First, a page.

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Ever since President Barack Obama took office, Jewish leaders have been asking for a meeting with him. The White House, apparently thinking Jewish support for Obama was in the pocket, put them off. But a major Jewish leader says that after Newsmax.com reported on deep concerns in the Jewish community about Obama’s Middle East initiatives and statements, the White House responded quickly by asking 14 top Jewish leaders to meet with the president on July 13.
Yet that important Jewish leader, Morton Klein, president of the Zionist Organization of America, says he was barred from attending the meeting because of criticism he aimed at Obama.
In June, Newsmax reported that Klein and Malcolm Hoenlein, executive vice chairman of the Conference of Presidents of Major American Jewish Organizations, believed Obama’s Jewish support was eroding as a result of his recent Middle East activities.
“The Hoenlein and Klein interviews [with Newsmax] got the ball really rolling,” Klein tells Newsmax. “This meeting was called because they were getting very worried that more and more Jewish people are expressing concern about Obama’s policies on Israel. The White House wanted to stop the bleeding, as expressed in Newsmax interviews and picked up elsewhere.” Klein says that “Newsmax was a significant factor in this meeting happening.”
At 3 p.m. on July 13, Obama met for 45 minutes with Hoenlein, whose organization represents 50 major Jewish groups, and 13 other Jewish leaders. Klein, whose organization of 30,000 members is the oldest pro-Israel group in the country, was not invited. According to press reports, only Jewish leaders known to be sympathetic to Obama were invited to the meeting.
Klein’s White House contacts told him flat out that he was shunned because of his strong criticism of Obama. In his June interview with Newsmax, Klein said that Obama may be the “most hostile president to Israel” ever.
“They said to me, ‘How do you expect us to invite you to a meeting with the president when you keep criticizing the president?’” Klein says.
Klein found the White House response to him surprising, and “remarkable that the president has said he wants to be bipartisan and reach out to people who don’t agree with him and that he wants to hear all good ideas, even if they’re different from his.”
Klein also found it ironic that he was chastised for criticizing the president, and banned from a meeting with top Jewish leaders, at the same time Obama has argued for sitting down and negotiating with Iranian President Mahmoud Ahmadinejad and Venezuelan President Hugo Chavez.
Klein said he told White House aides, “You won’t allow me in the meeting to discuss issues. And you want to negotiate with these evil haters of America, but I can’t be at a meeting where I would express my concerns very respectfully and responsibly?”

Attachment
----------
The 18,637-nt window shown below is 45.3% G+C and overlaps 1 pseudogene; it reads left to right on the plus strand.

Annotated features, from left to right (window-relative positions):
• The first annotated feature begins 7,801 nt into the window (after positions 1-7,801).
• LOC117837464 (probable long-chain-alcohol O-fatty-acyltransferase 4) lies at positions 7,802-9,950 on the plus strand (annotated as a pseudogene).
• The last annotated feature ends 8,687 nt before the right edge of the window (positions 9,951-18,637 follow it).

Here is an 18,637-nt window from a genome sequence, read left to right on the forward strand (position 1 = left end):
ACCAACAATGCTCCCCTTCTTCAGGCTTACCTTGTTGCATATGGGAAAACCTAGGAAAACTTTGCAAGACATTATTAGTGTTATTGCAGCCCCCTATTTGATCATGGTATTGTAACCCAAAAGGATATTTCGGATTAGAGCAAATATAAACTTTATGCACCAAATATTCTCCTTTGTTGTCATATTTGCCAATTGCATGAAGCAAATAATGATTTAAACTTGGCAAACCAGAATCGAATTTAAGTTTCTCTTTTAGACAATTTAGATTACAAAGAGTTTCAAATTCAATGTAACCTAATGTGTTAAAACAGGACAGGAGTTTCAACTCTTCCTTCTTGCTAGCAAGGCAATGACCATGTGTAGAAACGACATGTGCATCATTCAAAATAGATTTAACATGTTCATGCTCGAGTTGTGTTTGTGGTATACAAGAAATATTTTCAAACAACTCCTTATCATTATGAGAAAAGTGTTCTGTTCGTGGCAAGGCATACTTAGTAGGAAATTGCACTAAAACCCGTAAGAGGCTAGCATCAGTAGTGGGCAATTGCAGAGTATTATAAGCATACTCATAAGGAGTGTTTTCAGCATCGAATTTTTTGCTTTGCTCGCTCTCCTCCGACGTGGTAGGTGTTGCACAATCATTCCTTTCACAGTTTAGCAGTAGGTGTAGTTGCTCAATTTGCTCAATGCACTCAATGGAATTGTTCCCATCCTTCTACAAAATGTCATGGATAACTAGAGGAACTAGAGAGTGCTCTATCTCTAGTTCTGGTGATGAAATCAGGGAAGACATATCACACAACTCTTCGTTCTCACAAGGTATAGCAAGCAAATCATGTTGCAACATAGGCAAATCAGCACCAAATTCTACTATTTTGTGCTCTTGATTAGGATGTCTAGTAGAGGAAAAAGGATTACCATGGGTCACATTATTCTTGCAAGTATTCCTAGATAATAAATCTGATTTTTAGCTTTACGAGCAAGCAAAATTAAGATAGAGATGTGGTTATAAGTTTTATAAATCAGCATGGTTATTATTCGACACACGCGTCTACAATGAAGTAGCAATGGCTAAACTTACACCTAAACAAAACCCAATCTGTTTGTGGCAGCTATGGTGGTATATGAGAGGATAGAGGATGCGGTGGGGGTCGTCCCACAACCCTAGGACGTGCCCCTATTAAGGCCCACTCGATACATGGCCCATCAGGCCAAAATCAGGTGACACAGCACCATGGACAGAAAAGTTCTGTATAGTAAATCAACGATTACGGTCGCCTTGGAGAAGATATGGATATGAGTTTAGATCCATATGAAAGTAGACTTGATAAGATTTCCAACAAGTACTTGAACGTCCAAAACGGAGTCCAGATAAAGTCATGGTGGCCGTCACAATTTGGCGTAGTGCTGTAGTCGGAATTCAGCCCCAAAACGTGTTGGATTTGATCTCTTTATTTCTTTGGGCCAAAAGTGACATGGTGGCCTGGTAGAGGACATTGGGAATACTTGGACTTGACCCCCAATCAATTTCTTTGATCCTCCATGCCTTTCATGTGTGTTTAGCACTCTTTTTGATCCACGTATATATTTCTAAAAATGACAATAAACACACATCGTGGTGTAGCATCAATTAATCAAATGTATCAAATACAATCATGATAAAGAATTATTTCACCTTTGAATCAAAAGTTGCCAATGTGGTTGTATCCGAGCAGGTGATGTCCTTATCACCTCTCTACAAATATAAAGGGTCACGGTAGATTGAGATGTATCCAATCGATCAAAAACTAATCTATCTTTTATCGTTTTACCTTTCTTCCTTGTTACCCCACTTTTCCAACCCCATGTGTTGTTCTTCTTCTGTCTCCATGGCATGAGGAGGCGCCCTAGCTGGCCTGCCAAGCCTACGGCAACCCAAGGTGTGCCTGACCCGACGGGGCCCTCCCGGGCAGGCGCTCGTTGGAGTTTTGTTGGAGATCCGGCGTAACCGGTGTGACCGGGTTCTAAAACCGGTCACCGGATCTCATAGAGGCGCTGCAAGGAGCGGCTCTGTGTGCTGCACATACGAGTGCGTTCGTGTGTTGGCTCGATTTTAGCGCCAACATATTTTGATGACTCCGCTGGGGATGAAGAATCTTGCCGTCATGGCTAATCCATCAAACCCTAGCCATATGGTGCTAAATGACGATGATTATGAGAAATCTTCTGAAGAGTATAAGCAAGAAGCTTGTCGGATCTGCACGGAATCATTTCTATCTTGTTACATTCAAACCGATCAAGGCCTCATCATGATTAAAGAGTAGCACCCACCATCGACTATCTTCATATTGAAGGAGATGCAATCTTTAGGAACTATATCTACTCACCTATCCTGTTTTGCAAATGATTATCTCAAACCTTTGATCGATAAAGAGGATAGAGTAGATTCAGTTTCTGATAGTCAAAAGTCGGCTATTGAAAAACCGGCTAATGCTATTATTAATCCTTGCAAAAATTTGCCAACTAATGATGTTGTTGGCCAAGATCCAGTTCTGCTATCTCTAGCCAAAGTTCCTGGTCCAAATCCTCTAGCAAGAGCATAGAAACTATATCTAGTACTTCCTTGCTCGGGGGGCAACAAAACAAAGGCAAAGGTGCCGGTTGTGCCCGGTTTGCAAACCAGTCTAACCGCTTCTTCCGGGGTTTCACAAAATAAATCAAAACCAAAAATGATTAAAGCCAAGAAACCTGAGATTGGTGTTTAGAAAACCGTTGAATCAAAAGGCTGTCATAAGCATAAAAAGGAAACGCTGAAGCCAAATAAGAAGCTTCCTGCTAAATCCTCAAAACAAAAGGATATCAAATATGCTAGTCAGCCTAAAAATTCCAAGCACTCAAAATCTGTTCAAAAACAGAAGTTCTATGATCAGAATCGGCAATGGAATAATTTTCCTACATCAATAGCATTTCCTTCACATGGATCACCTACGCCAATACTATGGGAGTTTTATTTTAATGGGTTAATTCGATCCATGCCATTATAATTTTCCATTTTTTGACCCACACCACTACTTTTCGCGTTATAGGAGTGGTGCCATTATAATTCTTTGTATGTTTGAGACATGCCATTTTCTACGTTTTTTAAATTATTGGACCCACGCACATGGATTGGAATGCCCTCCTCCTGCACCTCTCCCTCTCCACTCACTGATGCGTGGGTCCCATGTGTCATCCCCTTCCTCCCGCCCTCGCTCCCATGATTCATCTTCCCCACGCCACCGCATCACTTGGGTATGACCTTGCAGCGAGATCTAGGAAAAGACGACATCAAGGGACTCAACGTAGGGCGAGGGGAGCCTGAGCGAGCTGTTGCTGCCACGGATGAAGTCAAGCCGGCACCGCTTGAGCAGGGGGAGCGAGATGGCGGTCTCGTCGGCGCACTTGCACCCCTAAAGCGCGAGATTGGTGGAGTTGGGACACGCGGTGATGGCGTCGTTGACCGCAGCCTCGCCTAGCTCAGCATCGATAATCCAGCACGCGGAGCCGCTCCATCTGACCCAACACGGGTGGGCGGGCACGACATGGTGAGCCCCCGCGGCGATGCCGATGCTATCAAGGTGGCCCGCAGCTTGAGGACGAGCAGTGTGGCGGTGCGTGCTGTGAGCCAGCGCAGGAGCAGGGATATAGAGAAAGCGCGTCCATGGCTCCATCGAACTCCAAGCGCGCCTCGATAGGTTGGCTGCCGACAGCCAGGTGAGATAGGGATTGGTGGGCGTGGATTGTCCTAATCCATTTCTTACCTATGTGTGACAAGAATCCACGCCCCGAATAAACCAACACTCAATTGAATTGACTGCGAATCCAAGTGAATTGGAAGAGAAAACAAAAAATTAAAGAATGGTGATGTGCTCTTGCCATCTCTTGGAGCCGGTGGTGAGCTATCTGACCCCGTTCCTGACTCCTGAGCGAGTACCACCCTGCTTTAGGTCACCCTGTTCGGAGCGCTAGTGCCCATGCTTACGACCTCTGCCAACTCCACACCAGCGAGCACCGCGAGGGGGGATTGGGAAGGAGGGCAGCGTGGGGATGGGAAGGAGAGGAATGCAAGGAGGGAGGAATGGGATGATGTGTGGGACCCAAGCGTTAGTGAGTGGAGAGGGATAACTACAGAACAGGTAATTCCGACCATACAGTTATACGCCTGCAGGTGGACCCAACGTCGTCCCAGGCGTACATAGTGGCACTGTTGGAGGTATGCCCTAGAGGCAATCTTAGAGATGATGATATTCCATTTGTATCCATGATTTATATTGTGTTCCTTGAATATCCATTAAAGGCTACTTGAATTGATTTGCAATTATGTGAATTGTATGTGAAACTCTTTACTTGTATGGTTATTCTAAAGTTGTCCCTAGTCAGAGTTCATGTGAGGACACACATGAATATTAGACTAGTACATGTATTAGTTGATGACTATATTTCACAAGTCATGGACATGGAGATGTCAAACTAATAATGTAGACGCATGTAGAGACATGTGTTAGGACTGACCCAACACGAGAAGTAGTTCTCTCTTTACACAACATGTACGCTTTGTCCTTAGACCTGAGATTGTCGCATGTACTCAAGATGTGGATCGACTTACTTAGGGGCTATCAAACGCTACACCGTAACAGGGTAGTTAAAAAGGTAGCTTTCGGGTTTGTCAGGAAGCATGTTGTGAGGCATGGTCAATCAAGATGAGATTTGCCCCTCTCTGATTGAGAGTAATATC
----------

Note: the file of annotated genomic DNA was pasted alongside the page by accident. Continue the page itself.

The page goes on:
Klein says he has talked to several people who attended the off-the-record meeting. He was told that though the meeting was amicable, Obama was asked why he is pressuring Israel and not the Arabs on contentious issues.
Obama, Klein says, responded that he is dealing firmly and forthrightly with the Arabs but the media are not emphasizing that.
Klein says the Jewish leaders did not bring up important matters about some of Obama’s statements, including his use of mistaken statistics and analogies in his Cairo speech in June.
As a child of survivors of the Holocaust, Klein says he was particularly offended by Obama’s comparison of the suffering of Palestinians with the Nazis’ murder of more than 6 million Jews during the Holocaust. This issue was not raised, nor was Obama’s claim that America has an astonishing 7 million Muslims.
Klein said Obama’s claim showed a willingness by him to use phony figures to support a tilt toward Muslims.
“Every major survey shows there’s between 1.5 million and 2.5 million Muslims in America,” Klein says. “Where does he get the number 7 million? This is the number that the Arab propagandists promote. There’s no legitimate survey that shows a number of that nature.”
Liberal groups at the meeting were pleased with Obama’s responses, Klein says. Others, like the Union of Orthodox Jewish Congregations of America, expressed concerns.
Since his Newsmax interview in June, Klein doubts Obama’s meeting with a select group of Jewish leaders will help him. Klein thinks Jewish support for Obama has dwindled even more in the past month.
“In my own experience of speaking to many different people and speaking to synagogues around the country in the last few weeks, I’m seeing an acceleration of concern about Obama’s position on Israel,” Klein says. “Even supporters of Obama who voted for him are telling me that they’re beginning to have concerns about him.”